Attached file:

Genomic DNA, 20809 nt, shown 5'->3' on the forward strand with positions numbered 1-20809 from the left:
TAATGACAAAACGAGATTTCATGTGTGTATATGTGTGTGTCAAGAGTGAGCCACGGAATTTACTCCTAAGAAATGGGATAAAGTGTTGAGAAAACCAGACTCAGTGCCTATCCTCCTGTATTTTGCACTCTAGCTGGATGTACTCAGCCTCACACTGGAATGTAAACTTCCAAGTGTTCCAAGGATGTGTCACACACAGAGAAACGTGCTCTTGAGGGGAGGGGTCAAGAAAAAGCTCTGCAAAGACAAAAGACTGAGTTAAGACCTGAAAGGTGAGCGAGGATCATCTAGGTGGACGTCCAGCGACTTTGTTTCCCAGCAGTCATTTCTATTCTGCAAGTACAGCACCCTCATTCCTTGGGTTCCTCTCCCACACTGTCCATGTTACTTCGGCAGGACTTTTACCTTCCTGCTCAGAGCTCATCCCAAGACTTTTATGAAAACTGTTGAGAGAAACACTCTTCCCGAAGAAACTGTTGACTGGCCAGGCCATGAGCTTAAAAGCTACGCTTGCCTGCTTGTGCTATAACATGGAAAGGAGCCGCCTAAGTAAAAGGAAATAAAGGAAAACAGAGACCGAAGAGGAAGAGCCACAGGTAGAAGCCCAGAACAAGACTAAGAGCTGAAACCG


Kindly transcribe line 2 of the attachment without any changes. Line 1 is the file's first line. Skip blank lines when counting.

TAATGACAAAACGAGATTTCATGTGTGTATATGTGTGTGTCAAGAGTGAGCCACGGAATTTACTCCTAAGAAATGGGATAAAGTGTTGAGAAAACCAGACTCAGTGCCTATCCTCCTGTATTTTGCACTCTAGCTGGATGTACTCAGCCTCACACTGGAATGTAAACTTCCAAGTGTTCCAAGGATGTGTCACACACAGAGAAACGTGCTCTTGAGGGGAGGGGTCAAGAAAAAGCTCTGCAAAGACAAAAGACTGAGTTAAGACCTGAAAGGTGAGCGAGGATCATCTAGGTGGACGTCCAGCGACTTTGTTTCCCAGCAGTCATTTCTATTCTGCAAGTACAGCACCCTCATTCCTTGGGTTCCTCTCCCACACTGTCCATGTTACTTCGGCAGGACTTTTACCTTCCTGCTCAGAGCTCATCCCAAGACTTTTATGAAAACTGTTGAGAGAAACACTCTTCCCGAAGAAACTGTTGACTGGCCAGGCCATGAGCTTAAAAGCTACGCTTGCCTGCTTGTGCTATAACATGGAAAGGAGCCGCCTAAGTAAAAGGAAATAAAGGAAAACAGAGACCGAAGAGGAAGAGCCACAGGTAGAAGCCCAGAACAAGACTAAGAGCTGAAACCG